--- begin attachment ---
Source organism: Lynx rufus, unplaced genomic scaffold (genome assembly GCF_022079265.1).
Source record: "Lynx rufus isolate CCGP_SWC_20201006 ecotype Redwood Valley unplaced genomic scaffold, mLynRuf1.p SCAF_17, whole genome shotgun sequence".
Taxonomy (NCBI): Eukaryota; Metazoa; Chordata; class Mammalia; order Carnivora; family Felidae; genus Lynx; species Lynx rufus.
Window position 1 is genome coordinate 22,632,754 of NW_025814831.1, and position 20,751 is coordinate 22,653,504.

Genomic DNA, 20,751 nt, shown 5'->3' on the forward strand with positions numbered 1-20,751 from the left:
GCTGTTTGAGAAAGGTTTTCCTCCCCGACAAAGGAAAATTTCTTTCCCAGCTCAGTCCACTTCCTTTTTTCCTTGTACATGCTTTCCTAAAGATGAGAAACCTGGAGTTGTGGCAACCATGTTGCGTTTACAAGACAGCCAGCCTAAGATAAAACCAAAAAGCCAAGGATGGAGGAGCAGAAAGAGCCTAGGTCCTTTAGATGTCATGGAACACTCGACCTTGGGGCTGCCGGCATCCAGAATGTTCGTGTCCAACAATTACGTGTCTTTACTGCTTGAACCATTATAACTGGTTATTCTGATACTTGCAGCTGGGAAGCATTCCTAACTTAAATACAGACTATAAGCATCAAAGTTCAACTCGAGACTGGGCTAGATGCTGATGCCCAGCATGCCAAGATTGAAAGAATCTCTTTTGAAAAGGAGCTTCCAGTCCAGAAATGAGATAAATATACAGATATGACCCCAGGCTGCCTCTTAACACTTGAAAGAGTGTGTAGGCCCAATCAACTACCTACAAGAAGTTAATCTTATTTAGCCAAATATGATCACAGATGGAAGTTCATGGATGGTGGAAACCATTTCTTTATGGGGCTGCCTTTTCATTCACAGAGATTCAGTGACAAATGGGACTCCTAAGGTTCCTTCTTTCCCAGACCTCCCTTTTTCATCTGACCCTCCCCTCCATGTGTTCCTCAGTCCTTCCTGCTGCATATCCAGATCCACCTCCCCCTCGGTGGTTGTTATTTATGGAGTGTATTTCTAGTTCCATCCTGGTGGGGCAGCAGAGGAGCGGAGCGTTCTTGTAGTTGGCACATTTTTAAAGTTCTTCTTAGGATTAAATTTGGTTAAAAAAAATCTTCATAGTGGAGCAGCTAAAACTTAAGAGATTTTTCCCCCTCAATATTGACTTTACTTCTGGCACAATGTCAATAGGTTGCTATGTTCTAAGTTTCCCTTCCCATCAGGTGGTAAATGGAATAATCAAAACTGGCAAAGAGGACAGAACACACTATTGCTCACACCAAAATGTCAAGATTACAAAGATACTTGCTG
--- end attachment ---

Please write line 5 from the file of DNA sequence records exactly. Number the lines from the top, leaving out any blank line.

Genomic DNA, 20,751 nt, shown 5'->3' on the forward strand with positions numbered 1-20,751 from the left: